44 clubs participate in annual 4-H flower sale

GOSHEN — A line of trucks, some pulling long livestock trailers, stretched out of the beef barn at both ends as Renee Klein called out flower orders at the 4-H fairgrounds Wednesday.

“Thirteen white!” or “Fourteen pink!” the assistant club leader would holler across the barn as volunteers loaded as many hanging baskets or flats of geraniums into waiting vehicles. It was pickup day at the end of the 38th annual flower sale fundraiser, and the 80-plus member beef club comes out on top more often than not.

“We are the biggest-selling club. We sold over $27,000 worth,” Klein said. “It’s our biggest fundraiser for our club. We just have a lot of dedication – people really seem to enjoy doing this part of our fundraiser.”

Her club sold nearly 500 hanging baskets and over 12,000 flats. That made up a good share of the 3,500 baskets and 56,000 flats that the 44 participating 4-H clubs sold altogether, according to Penny Stroup, leader of the Lucky 4-H Club.

The Elkhart County 4-H program buys the flowers from a Michigan wholesaler. She said they took delivery of the flowers in a semi trailer and a box truck Tuesday and Wednesday.

“Back in the day we used to sell 120,000 geraniums, before we started selling the baskets,” she said. “It’s really been a very good fundraiser for us through the years.”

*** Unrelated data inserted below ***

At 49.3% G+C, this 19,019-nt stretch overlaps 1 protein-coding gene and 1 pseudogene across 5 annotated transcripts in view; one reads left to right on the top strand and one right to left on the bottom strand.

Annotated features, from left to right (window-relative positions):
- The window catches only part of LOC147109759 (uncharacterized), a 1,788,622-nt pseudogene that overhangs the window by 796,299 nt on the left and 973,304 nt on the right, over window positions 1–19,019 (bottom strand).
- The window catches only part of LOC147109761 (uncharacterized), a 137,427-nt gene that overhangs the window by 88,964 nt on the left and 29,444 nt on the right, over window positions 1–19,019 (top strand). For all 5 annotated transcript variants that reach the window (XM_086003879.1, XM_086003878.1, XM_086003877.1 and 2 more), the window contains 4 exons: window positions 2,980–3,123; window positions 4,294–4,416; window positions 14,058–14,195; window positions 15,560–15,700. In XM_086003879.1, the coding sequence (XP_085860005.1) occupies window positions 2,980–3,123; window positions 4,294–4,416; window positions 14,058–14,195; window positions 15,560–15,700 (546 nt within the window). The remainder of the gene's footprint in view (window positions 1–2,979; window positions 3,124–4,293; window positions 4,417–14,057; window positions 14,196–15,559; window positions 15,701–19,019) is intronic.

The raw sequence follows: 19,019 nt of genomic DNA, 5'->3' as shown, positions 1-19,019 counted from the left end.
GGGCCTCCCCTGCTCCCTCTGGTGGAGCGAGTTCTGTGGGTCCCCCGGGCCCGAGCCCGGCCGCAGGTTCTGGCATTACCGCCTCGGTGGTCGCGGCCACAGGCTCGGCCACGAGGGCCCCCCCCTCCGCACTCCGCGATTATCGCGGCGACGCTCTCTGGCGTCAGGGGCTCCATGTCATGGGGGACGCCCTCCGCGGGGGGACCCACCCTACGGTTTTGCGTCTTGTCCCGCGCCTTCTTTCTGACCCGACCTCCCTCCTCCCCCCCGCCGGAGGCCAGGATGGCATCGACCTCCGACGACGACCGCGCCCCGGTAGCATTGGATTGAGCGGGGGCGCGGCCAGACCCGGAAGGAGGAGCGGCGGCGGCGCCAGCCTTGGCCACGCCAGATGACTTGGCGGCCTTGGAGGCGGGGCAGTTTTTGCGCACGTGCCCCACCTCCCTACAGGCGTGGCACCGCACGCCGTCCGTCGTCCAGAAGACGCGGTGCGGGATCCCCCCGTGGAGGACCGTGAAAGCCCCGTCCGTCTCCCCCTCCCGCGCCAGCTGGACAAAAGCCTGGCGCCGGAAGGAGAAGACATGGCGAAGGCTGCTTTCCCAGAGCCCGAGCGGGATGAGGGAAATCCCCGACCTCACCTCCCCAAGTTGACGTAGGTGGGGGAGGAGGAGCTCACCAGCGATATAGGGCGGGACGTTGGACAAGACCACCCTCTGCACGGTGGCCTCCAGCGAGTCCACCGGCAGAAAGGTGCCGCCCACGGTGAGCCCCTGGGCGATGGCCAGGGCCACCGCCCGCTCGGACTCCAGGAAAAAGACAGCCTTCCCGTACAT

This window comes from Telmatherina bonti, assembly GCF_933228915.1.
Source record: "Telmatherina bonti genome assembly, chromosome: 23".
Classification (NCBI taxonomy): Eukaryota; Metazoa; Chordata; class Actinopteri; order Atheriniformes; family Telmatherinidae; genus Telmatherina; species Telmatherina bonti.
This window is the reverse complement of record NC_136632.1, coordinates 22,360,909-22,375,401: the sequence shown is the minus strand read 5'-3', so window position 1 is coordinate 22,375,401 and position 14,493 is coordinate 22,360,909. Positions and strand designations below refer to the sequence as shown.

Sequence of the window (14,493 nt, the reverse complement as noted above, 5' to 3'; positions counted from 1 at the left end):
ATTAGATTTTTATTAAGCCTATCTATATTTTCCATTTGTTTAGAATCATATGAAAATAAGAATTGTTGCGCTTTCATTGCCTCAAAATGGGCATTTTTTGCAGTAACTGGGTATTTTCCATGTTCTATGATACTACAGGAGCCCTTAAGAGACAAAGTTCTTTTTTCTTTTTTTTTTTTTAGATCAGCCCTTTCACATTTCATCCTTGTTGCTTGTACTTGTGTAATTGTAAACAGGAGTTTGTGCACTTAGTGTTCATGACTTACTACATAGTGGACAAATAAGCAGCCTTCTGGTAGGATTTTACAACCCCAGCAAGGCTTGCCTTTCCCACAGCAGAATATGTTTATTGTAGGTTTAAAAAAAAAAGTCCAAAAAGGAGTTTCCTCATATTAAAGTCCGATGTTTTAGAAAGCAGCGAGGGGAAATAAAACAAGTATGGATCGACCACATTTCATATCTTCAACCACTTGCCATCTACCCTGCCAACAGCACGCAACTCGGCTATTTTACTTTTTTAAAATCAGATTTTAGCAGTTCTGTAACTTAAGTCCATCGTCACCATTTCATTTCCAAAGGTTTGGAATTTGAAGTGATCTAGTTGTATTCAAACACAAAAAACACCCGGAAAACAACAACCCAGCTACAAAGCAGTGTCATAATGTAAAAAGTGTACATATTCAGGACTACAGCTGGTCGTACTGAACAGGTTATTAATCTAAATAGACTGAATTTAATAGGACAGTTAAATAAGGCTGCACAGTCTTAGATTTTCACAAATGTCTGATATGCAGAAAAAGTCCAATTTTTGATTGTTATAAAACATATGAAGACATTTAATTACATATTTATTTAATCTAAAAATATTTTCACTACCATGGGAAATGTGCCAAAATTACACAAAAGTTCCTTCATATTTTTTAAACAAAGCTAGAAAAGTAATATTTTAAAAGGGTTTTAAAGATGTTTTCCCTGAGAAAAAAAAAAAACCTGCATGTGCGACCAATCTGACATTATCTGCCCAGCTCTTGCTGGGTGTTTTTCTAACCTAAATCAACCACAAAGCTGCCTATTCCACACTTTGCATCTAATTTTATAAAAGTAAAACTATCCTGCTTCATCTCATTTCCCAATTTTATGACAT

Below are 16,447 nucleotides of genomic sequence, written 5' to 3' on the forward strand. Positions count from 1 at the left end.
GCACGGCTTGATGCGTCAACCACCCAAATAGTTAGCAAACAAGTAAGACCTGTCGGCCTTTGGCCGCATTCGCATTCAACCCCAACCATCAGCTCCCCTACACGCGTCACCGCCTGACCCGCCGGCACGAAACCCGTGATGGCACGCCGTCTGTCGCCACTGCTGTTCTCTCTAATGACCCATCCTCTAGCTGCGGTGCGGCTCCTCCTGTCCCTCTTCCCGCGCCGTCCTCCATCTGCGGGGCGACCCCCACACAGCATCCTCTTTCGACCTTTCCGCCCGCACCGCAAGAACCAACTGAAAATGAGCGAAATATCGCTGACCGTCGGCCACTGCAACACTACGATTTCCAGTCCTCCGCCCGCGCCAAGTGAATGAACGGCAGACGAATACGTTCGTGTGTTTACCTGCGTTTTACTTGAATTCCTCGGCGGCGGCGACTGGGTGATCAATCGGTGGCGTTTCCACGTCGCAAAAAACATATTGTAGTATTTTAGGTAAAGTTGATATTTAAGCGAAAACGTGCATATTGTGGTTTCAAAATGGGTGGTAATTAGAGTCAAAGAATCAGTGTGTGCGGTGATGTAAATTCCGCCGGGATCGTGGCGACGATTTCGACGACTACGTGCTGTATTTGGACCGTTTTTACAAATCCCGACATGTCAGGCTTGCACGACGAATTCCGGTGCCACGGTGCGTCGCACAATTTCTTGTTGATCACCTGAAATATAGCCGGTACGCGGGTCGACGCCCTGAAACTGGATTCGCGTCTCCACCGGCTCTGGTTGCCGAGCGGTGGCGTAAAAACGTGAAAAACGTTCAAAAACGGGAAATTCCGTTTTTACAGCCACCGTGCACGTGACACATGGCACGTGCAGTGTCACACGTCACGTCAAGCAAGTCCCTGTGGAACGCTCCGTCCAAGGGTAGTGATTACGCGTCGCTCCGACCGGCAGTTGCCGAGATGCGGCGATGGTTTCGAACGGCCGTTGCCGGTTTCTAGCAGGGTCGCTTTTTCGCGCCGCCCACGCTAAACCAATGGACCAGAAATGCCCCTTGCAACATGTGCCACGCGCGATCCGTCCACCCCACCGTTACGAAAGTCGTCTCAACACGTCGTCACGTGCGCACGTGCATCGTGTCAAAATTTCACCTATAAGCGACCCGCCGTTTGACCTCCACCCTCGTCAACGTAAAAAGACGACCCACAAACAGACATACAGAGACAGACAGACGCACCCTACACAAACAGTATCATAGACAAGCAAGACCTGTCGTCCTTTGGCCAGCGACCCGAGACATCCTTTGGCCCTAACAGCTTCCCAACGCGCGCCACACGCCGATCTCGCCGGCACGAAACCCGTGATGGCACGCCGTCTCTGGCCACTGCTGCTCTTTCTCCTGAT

Stroup said for many of the local clubs, the geranium sale is the only fundraiser of the year. She said they often use the money for awards and scholarships for members.

Klein said the beef club puts much of theirs toward barn maintenance.

“Building improvements, doing special events for the club itself,” she said. “Mainly for building improvements.”

She said the fundraiser sees a lot of repeat customers year after year.

“They get an order form and each kid is responsible for getting their own,” she said. “Like, my son, I have had the same people buy every year that we’ve done it. It just depends on how many each person wants. Our kids used to go door to door.”

She paused to call out another order being picked up.

“With this many, it gets a lot of yelling,” Klein said. “It’s a little chaotic.”